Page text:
For the sake of a quirky, historic upper-case ‘E’

made in oregon

The sign above graces the entrance to downtown Portland from the Burnside Bridge. It’s a nice sign. I like it. Does that make it mine?

I don’t think so, but many of my fellow Oregonians do. The owners of the sign have asked the Portland Historic Landmark Commission for permission to change its text. Citizens are protesting the alteration; nearly 10,000 of them have joined a Facebook group dedicated to opposing it. Pat Mobley, writing at Blue Oregon, argues that the sign “transcended simple advertisement status long ago” — apparently a good enough reason for denying its owners the right to put it to profitable use. City officials have put forth an even stranger justification: “The loss of the quirky, historic upper-case ‘E’ and cut-off ‘g’ in the text are not in keeping with the landmark character of the sign,” they write in a staff recommendation.

The facts are straightforward:

– The sign with Oregon outline was built in 1940 and advertised White Satin Sugar.

– In 1959 it was switched to an ad for White Stag sportswear, adding the iconic white stag.

– In 1997 it was changed again to promote Made in Oregon stores, a retailer that sells Oregon products.

– Made in Oregon no longer has any ownership of or presence in the building that hosts the sign. Nor does it pay for the electricity used to light it.

– With the exception of holidays, the sign went dark from 1989 to 1996 because no one was paying for it, and it may do so again.

– The University of Oregon now has a presence in the building and has paid for major renovations. They’ve offered to purchase the sign from its current owner, Ramsey Signs, and to keep it lit, under the condition that they are allowed to change it to read “University of Oregon.”

Perhaps I cling to quaint notions of property rights or maybe I just dislike the idea of text that’s younger than me being declared a historic landmark, but that strikes me as a perfectly reasonable transaction. And if the people of Portland feel strongly otherwise, they don’t have to resort to seizing the sign without compensating its owners. They or their proxies at City Hall could offer a competing bid to keep the sign intact. I suspect they’d realize they don’t actually care all that much about the sign if preserving it required making a donation or spending tax money rather than simply joining a feel-good Facebook group.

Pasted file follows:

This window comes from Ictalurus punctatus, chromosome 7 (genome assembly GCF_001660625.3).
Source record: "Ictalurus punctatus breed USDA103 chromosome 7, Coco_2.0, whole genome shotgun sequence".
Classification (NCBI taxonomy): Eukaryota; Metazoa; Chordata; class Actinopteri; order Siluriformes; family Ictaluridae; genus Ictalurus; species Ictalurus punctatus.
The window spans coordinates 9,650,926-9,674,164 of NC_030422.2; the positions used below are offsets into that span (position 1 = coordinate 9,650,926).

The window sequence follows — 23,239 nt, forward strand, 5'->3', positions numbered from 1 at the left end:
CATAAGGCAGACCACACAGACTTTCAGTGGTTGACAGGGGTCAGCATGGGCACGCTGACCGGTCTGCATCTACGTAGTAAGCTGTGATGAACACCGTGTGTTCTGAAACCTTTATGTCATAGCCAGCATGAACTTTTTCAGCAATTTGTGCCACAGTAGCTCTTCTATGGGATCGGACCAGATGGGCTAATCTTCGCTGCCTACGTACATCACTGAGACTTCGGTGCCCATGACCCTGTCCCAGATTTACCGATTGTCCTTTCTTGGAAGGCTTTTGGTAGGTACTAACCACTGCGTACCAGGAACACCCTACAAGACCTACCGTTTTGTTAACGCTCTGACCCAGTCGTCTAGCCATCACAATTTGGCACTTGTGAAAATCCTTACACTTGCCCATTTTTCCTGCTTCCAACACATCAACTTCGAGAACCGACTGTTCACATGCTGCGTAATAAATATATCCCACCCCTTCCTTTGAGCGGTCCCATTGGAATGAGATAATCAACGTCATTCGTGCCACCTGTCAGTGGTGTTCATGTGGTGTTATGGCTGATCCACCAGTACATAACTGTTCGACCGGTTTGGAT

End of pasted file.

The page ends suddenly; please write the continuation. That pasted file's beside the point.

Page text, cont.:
Unfortunately, given the realities of historic landmark laws, feeling good is practically cost-free. As Robert Levy and William Mellor describe regulatory takings in their book The Dirty Dozen:

If property is taken for public use, it makes sense — both morally and economically — to spread the cost of obtaining the property over the entire public. [...]

The allocation of these costs also has political implications. If the government is required to pay for the benefits it seeks to provide, taxpaying voters can weigh the costs they incur against the benefits they receive. Legislators will then have an electoral incentive to engage in takings only when the net benefit to society exceeds the net cost. Voters who must bear the additional cost will punish legislators who abuse such takings.

In contrast, if legislators are free to enrich a large group of voters at the expense of a single property owner or a small group of owners, it is in their electoral best interest to do so. Voters can be expected to accept and even demand any benefit, no matter how insignificant, if it costs them nothing to obtain it.

I have a slight preference for the sign reading “Made in Oregon” rather than “University of Oregon.” I have a strong preference for seeing property rights respected. I hope the change goes through.

[Photo from the Flickr stream of Drewish.]

Comments

  1. Matt says:

    This is one of the areas where our philosophies seem to dovetail nicely. I’m all about government paying property owners (and more than fair market value) for takings of any stripe. I even thought Penn Central Transportation Co. v. New York City, was wrongly decided (I’m just going to assume you know the case), not because they prohibitted the development, but because they didn’t adequately compensate the Penn Central owners. I think it’s important to note that there’s nothing wrong with government restricting property rights, I just think they should compensate the innocent owners.

  2. Jacob Grier says:

    Glad we agree. I’m no fan of Penn Central either. In fact, the excerpt of the book I copied above is from a chapter dedicated to the case.

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